Solution For A Major Environmental Disaster
Major phenomenon that has been witnessed over the last few decades is the explosion of technology and technological advancements. The debate about whether this inflation is a boon or a bane is something of a stalemate. But one thing that can be said is that with what all we have, have discovered and invented, we have an opportunity to make things better for the future and even reverse and combat the disasters that we have instigated. One such tool that has been worthy of great discussion is ‘Genetic Engineering’.
Genetic engineering, to put it simply, is the manipulation of, what we consider the fundamental unit of life, called genes. It is the genes and their related mechanisms that direct and dictate how an organism behaves. And thus, synthetically manipulating it can hence give a way to modify an organisms’ behaviour to suit our needs. And in recent years, genetic engineering and its allied fields have been considered in the highest regard and many efforts have been put to encourage people to use this technology for the betterment of the world. And to do the same, many events, conferences, ideations, competition, etc. have been organized to motivate people to use these genetic tools to tackle various problems existing in the scientific, as well as the mundane world.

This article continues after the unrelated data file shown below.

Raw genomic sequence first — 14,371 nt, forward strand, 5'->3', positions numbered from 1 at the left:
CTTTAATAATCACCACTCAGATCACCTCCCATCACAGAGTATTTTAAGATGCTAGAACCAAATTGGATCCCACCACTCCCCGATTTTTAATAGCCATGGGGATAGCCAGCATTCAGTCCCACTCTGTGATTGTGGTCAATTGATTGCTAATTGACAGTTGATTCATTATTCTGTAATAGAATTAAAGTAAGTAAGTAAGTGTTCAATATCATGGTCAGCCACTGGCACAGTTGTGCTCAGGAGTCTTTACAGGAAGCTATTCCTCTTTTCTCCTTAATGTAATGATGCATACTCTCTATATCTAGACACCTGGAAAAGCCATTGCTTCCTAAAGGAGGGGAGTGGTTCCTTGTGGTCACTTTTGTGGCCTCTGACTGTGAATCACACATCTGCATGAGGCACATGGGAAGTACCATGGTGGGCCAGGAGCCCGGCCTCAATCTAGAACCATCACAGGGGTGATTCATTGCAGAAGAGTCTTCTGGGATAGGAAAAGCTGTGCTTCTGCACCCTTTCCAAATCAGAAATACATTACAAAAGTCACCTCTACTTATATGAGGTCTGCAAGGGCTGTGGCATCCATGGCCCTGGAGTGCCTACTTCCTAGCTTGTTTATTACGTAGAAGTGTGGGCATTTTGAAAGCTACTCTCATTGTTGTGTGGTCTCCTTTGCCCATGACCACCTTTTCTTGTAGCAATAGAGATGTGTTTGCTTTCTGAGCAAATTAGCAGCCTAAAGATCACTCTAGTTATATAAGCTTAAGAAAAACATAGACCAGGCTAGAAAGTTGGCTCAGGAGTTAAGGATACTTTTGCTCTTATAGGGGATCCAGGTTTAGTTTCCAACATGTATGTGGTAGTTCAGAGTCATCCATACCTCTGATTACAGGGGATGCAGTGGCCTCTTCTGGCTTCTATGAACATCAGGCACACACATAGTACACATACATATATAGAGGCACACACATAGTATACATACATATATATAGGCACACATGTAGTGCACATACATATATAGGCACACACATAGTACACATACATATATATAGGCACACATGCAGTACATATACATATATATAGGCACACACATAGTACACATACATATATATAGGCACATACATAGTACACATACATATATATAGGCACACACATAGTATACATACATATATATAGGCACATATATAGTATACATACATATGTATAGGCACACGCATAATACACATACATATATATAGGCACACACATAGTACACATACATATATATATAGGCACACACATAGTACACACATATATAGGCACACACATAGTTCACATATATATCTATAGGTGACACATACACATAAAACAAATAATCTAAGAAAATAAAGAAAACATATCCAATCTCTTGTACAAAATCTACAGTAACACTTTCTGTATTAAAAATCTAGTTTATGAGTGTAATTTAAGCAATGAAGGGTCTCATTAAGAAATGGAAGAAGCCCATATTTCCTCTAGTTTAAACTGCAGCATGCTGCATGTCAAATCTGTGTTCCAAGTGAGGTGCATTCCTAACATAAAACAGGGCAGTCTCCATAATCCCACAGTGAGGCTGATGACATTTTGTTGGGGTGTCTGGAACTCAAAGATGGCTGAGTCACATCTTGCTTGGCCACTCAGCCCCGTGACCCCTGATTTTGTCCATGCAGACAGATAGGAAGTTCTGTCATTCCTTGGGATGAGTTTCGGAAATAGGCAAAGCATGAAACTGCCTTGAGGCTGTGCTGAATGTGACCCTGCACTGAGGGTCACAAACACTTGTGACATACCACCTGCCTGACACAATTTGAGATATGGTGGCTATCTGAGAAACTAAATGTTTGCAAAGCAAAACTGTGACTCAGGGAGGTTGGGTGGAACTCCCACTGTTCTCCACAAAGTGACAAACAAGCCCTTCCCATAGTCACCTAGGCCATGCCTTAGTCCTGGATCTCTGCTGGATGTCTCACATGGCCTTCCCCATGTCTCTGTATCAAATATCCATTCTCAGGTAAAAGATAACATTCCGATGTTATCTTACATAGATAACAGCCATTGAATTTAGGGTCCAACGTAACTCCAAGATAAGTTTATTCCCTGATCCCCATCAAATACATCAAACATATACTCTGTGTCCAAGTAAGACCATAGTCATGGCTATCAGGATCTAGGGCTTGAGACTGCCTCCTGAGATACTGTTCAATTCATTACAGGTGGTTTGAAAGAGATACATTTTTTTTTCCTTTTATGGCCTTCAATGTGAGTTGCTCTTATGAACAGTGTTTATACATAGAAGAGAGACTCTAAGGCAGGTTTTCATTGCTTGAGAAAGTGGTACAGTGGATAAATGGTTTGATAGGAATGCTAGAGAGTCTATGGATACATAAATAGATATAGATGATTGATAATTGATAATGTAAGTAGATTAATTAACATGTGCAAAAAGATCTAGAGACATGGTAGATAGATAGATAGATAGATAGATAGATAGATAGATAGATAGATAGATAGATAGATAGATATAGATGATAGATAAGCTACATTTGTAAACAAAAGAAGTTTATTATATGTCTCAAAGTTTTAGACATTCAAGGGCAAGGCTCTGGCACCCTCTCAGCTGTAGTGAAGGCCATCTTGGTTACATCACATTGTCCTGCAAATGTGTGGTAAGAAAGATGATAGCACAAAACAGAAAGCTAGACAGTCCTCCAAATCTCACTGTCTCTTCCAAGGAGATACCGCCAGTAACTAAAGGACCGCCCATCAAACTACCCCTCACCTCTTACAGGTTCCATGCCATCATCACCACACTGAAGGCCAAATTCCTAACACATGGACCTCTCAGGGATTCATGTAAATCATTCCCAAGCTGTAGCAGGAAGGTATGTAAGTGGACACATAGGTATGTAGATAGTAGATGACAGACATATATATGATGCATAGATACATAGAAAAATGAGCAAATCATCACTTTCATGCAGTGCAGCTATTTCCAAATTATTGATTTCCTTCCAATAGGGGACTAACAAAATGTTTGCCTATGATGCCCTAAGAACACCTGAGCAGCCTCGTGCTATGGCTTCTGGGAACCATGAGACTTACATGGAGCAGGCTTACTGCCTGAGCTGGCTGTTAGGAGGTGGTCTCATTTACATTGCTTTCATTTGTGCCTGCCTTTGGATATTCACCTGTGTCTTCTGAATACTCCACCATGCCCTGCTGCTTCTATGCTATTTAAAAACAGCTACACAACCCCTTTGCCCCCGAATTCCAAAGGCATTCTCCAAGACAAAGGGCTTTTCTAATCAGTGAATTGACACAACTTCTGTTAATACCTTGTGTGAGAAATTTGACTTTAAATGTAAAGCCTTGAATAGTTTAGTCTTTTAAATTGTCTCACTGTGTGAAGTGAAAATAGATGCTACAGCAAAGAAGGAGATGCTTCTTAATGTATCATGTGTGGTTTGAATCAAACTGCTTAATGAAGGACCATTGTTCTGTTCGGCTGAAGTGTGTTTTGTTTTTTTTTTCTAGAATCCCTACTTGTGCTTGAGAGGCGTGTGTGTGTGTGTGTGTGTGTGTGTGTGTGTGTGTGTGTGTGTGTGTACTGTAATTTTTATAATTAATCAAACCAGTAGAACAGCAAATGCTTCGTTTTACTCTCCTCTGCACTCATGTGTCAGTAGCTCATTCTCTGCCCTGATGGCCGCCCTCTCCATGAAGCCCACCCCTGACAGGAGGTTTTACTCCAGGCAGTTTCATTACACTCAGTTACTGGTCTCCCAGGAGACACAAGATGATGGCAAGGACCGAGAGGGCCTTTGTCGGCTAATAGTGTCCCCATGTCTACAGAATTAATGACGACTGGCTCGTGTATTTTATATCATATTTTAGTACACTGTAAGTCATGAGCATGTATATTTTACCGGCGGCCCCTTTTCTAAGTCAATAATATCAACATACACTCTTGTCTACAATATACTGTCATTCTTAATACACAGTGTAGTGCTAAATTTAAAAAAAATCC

One such renowned affair is the iGEM, International Genetically Engineered Machine, an annual event and a competition on synthetic biology and its interdisciplinary fields. It is a platform where various teams from all over the world showcase their projects to each other, learn from each other and also show their contribution to the scientific community and the general society. This event happens during the month of October, in MIT, Boston, USA.
A team from Vellore Institute of Technology decided to take an underrated global phenomenon called Ocean Acidification, that has been affecting the world’s oceans, and the associated estuaries and waterways, and is using iGEM as a platform to come up with a way tackle this issue. The Team, who call themselves iGEM VIT, is working on a novel idea to tackle this major environmental disaster, where the pH of oceans is gradually decreasing and becoming acidic.
The iGEM VIT team, along with their Primary Investigator, Dr R Siva Professor and Head, Department of Biotechnology VIT is working on developing a genetically engineered bacterium that can stabilize the pH of the ocean. Once these modified bacteria are introduced into the ocean waters, it can neutralize this growing acidity and hence reduce the oceans’ acidic nature and bring back to its normal state. This synthetically modified bacterium has the ability to absorb the acid causative agent, which is the free hydrogen ions and also the carbon dioxide present in the water.